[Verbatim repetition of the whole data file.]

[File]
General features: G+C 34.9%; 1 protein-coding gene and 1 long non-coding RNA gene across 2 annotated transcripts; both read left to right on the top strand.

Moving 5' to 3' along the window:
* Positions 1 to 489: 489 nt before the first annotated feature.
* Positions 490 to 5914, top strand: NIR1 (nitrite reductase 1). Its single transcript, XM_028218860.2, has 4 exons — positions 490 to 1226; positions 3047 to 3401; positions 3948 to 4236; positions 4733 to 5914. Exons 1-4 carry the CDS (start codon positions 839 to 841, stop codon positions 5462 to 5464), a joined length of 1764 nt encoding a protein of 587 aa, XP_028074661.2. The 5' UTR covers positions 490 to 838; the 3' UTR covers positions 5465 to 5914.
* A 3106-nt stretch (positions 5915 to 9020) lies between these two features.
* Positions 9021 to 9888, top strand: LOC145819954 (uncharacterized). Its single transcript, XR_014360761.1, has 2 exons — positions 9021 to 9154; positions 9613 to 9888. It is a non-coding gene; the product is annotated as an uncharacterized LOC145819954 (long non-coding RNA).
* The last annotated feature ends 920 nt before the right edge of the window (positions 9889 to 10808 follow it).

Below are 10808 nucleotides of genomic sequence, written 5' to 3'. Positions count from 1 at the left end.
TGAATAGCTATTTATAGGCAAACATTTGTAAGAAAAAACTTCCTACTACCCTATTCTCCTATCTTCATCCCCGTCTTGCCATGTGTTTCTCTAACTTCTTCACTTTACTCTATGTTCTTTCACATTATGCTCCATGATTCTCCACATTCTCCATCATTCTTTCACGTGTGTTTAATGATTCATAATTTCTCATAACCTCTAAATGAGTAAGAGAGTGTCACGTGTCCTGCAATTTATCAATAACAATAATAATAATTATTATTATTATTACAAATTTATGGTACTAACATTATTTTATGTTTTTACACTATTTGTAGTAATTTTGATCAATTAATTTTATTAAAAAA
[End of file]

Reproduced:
General features: G+C 34.9%; 1 protein-coding gene and 1 long non-coding RNA gene across 2 annotated transcripts; both read left to right on the top strand.

Moving 5' to 3' along the window:
* Positions 1 to 489: 489 nt before the first annotated feature.
* Positions 490 to 5914, top strand: NIR1 (nitrite reductase 1). Its single transcript, XM_028218860.2, has 4 exons — positions 490 to 1226; positions 3047 to 3401; positions 3948 to 4236; positions 4733 to 5914. Exons 1-4 carry the CDS (start codon positions 839 to 841, stop codon positions 5462 to 5464), a joined length of 1764 nt encoding a protein of 587 aa, XP_028074661.2. The 5' UTR covers positions 490 to 838; the 3' UTR covers positions 5465 to 5914.
* A 3106-nt stretch (positions 5915 to 9020) lies between these two features.
* Positions 9021 to 9888, top strand: LOC145819954 (uncharacterized). Its single transcript, XR_014360761.1, has 2 exons — positions 9021 to 9154; positions 9613 to 9888. It is a non-coding gene; the product is annotated as an uncharacterized LOC145819954 (long non-coding RNA).
* The last annotated feature ends 920 nt before the right edge of the window (positions 9889 to 10808 follow it).

Below are 10808 nucleotides of genomic sequence, written 5' to 3'. Positions count from 1 at the left end.
TGAATAGCTATTTATAGGCAAACATTTGTAAGAAAAAACTTCCTACTACCCTATTCTCCTATCTTCATCCCCGTCTTGCCATGTGTTTCTCTAACTTCTTCACTTTACTCTATGTTCTTTCACATTATGCTCCATGATTCTCCACATTCTCCATCATTCTTTCACGTGTGTTTAATGATTCATAATTTCTCATAACCTCTAAATGAGTAAGAGAGTGTCACGTGTCCTGCAATTTATCAATAACAATAATAATAATTATTATTATTATTACAAATTTATGGTACTAACATTATTTTATGTTTTTACACTATTTGTAGTAATTTTGATCAATTAATTTTATTAAAAAA